The key point above is that the Power BI administrator can retrieve all metadata like this, including My Workspace for other users. This is actually great because it means a Power BI administrator can put together an inventory of the content in the tenant. If you compare this to usage data from the Office 365 audit log, you could determine what isn’t being used.

Manage Workspace Users

There are PowerShell cmdlets such as Add-PowerBIWorkspaceUser and Remove-PowerBIWorkspaceUser to manage the new type of workspaces (i.e., the V2 ‘new workspace experience’ that is in preview as of this writing in late 2018).

Here is an example of my Power BI administrator account providing member permissions to a colleague:

Add-PowerBIWorkspaceUser.jpg

The interesting part of the above example is that my Power BI administrator account does *not* have any direct permissions to the workspace. However, the organization scope allows it to be done.

Export Power BI Content from Workspaces

There is a PowerShell cmdlet called Export-PowerBIReport which, as the name implies, exports a PBIX from the Power BI Service. This includes the report and the underlying data.

Initially I thought this would also be able to be done with an organization-wide scope, but that’s not true. (Though if that were true, that would open up some interesting scenarios like exporting files to make backups, and/or exporting files to minimize risk that critical data is being delivered from a user's individual workspace…but that’s not possible right now. And if it were, I would want that highly privileged role to be separate somehow from the existing Power BI administrator role.)

Here is an example of exporting one file:

Export-PowerBIReport.jpg

Unlike the previous two examples, Export-PowerBIReport does require the Power BI administrator to have rights to the workspace in order to access the content. This is what I was observing, so I was happy to have it confirmed by Chaz Beck (CodeCyclone) from the Power BI product team when he replied to this GitHub issue. This is a legitimate unauthorized (401) message when a Power BI administrator tries to export a PBIX that resides somewhere that the administrator doesn’t have access to - this includes My Workspace for all other users.

Also, this cmdlet appears to only work with the new workspace experience that is currently in public preview. I get an unauthorized (401) message, even if I’m an admin on the workspace itself, if I try this on a V1 workspace. This is confirmed as a bug on this GitHub issue.

Summary

Hopefully this post saves you some time in determining how permissions apply to the different types of activities that a Power BI administrator can do.

 
PowerBIAdministrator.jpg
 

The scripts shown above are super simplified, not really ready for actual production use, but I kept them simple since the focus of this post is on permissions.

Also, keep in mind that you do *not* have to be a designated Power BI administrator to use the Power BI PowerShell cmdlets — any user can run them related to their own content. However, you *do* need to be a Power BI administrator in order to set the scope to organization (for those cmdlets which support it).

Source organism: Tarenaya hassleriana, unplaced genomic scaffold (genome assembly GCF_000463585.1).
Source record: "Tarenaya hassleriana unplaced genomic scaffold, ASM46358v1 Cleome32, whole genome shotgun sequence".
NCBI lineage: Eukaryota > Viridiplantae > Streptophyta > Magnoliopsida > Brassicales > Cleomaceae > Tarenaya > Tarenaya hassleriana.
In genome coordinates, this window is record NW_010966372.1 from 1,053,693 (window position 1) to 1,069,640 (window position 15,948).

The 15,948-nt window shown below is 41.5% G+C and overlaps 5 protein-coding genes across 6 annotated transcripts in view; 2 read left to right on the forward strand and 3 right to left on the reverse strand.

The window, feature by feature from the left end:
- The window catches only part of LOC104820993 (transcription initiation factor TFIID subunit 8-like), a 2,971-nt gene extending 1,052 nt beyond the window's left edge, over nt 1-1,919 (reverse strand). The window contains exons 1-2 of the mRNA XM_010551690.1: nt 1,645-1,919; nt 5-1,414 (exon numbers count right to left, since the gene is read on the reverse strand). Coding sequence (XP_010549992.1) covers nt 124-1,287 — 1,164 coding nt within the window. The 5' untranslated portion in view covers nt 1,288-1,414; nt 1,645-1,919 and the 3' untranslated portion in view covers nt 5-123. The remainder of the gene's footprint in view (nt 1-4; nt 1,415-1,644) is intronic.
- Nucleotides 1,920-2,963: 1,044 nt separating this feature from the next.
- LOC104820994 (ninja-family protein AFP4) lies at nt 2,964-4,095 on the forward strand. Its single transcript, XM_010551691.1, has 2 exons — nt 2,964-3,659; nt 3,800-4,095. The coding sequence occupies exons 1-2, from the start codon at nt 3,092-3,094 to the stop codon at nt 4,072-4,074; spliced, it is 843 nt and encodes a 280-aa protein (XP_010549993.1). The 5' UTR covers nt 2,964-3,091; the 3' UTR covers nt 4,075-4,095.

To find additional information:

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When Should We Load Relational Data to a Data Lake?

This is a question I get fairly regularly these days: Should we extract relational data and load it to a data lake?

Architecture diagrams, such as the one displayed here from Microsoft, frequently depict all types of data sources going thru the lake:

For certain types of data, writing it to the data lake really is frequently the best choice. This is often true for low latency IoT data, semi-structured data like logs, and varying structures such as social media data. However, the handling of structured data which originates from a relational database is much less clear.

Most data lake technologies store data as files (like csv, json, or parquet). This means that when we extract relational data into a file stored in a data lake, we lose valuable metadata from the database such as data types, constraints, foreign keys, etc. I tend to say that we "de-relationalize" data when we write it to a file in the data lake. If we're going to turn right around and load that data to a relational database destination, is it the right call to write it out to a file in the data lake as an intermediary step?

My current thinking is that this is justified primarily by these situations:

(1) Do you need to keep the history? If you are retaining snapshots as of periodic points in time, having those snapshots accessible in a data lake can be useful.

(2) Will multiple downstream teams, systems, or processes access the data? If there are multiple consumers of the data (and presumably we don't want them accessing the original source directly), then it's possible that providing data access from a data lake might be beneficial.

(3) Do you have a strategy of storing *all* of the organizational data in your data lake? If you've standardized on this type of approach, and (1) or (2) above applies, then it makes sense.

(4) Do you need to provide a subset of data for a specialized use case? If you can't provide access to the source database, but a full replica or another relational DB is overkill, then delivery of data via the data lake can sometimes make sense.

DataLakeQuote.jpg
 

The above list isn’t exhaustive - it always depends. My rule of thumb: Avoid writing relational data to a data lake when it doesn't have value being there. This is an opinion and not everyone agrees with this. Even if we are using our data lake as a staging area for a data warehouse, my opinion is that all relational data doesn't necessarily have to make a pit stop in the data lake except when it's justified to do so.